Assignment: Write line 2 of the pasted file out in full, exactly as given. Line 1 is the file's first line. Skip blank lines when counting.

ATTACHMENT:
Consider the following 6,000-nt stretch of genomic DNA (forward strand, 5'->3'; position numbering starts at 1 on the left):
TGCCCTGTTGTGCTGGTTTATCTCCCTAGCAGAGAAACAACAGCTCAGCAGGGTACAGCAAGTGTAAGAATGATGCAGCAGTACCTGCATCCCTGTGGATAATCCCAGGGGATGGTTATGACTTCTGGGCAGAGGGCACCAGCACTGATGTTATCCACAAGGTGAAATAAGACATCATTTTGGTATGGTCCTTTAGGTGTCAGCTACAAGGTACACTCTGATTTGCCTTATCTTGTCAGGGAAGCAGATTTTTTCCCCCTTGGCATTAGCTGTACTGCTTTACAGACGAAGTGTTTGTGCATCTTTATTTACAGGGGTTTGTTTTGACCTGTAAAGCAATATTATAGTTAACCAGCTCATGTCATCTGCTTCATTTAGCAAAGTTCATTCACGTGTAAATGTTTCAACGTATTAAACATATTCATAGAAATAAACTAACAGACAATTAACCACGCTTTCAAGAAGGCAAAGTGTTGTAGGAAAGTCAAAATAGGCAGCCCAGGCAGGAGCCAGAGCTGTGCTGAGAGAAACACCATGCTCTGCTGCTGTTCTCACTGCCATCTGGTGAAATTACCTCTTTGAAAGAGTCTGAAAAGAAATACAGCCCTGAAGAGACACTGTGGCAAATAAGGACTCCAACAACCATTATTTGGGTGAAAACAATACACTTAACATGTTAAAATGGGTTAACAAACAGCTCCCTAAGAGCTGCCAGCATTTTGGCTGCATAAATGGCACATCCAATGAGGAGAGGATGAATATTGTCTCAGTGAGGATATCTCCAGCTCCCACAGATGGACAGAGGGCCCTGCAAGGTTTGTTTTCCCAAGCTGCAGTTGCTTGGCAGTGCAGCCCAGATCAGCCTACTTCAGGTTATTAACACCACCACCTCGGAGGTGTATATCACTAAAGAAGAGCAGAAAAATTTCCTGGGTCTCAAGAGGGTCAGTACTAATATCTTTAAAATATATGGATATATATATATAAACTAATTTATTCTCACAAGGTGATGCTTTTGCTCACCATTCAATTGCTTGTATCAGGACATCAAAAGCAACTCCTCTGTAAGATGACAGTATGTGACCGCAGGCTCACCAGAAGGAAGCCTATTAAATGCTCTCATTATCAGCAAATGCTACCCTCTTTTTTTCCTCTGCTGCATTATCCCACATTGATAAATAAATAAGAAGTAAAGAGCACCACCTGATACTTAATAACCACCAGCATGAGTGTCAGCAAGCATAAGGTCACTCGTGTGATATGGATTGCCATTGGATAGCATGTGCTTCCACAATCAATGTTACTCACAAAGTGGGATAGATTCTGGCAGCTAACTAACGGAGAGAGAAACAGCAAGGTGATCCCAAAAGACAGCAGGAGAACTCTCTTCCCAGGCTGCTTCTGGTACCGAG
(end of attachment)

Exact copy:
TGCCCTGTTGTGCTGGTTTATCTCCCTAGCAGAGAAACAACAGCTCAGCAGGGTACAGCAAGTGTAAGAATGATGCAGCAGTACCTGCATCCCTGTGGATAATCCCAGGGGATGGTTATGACTTCTGGGCAGAGGGCACCAGCACTGATGTTATCCACAAGGTGAAATAAGACATCATTTTGGTATGGTCCTTTAGGTGTCAGCTACAAGGTACACTCTGATTTGCCTTATCTTGTCAGGGAAGCAGATTTTTTCCCCCTTGGCATTAGCTGTACTGCTTTACAGACGAAGTGTTTGTGCATCTTTATTTACAGGGGTTTGTTTTGACCTGTAAAGCAATATTATAGTTAACCAGCTCATGTCATCTGCTTCATTTAGCAAAGTTCATTCACGTGTAAATGTTTCAACGTATTAAACATATTCATAGAAATAAACTAACAGACAATTAACCACGCTTTCAAGAAGGCAAAGTGTTGTAGGAAAGTCAAAATAGGCAGCCCAGGCAGGAGCCAGAGCTGTGCTGAGAGAAACACCATGCTCTGCTGCTGTTCTCACTGCCATCTGGTGAAATTACCTCTTTGAAAGAGTCTGAAAAGAAATACAGCCCTGAAGAGACACTGTGGCAAATAAGGACTCCAACAACCATTATTTGGGTGAAAACAATACACTTAACATGTTAAAATGGGTTAACAAACAGCTCCCTAAGAGCTGCCAGCATTTTGGCTGCATAAATGGCACATCCAATGAGGAGAGGATGAATATTGTCTCAGTGAGGATATCTCCAGCTCCCACAGATGGACAGAGGGCCCTGCAAGGTTTGTTTTCCCAAGCTGCAGTTGCTTGGCAGTGCAGCCCAGATCAGCCTACTTCAGGTTATTAACACCACCACCTCGGAGGTGTATATCACTAAAGAAGAGCAGAAAAATTTCCTGGGTCTCAAGAGGGTCAGTACTAATATCTTTAAAATATATGGATATATATATATAAACTAATTTATTCTCACAAGGTGATGCTTTTGCTCACCATTCAATTGCTTGTATCAGGACATCAAAAGCAACTCCTCTGTAAGATGACAGTATGTGACCGCAGGCTCACCAGAAGGAAGCCTATTAAATGCTCTCATTATCAGCAAATGCTACCCTCTTTTTTTCCTCTGCTGCATTATCCCACATTGATAAATAAATAAGAAGTAAAGAGCACCACCTGATACTTAATAACCACCAGCATGAGTGTCAGCAAGCATAAGGTCACTCGTGTGATATGGATTGCCATTGGATAGCATGTGCTTCCACAATCAATGTTACTCACAAAGTGGGATAGATTCTGGCAGCTAACTAACGGAGAGAGAAACAGCAAGGTGATCCCAAAAGACAGCAGGAGAACTCTCTTCCCAGGCTGCTTCTGGTACCGAG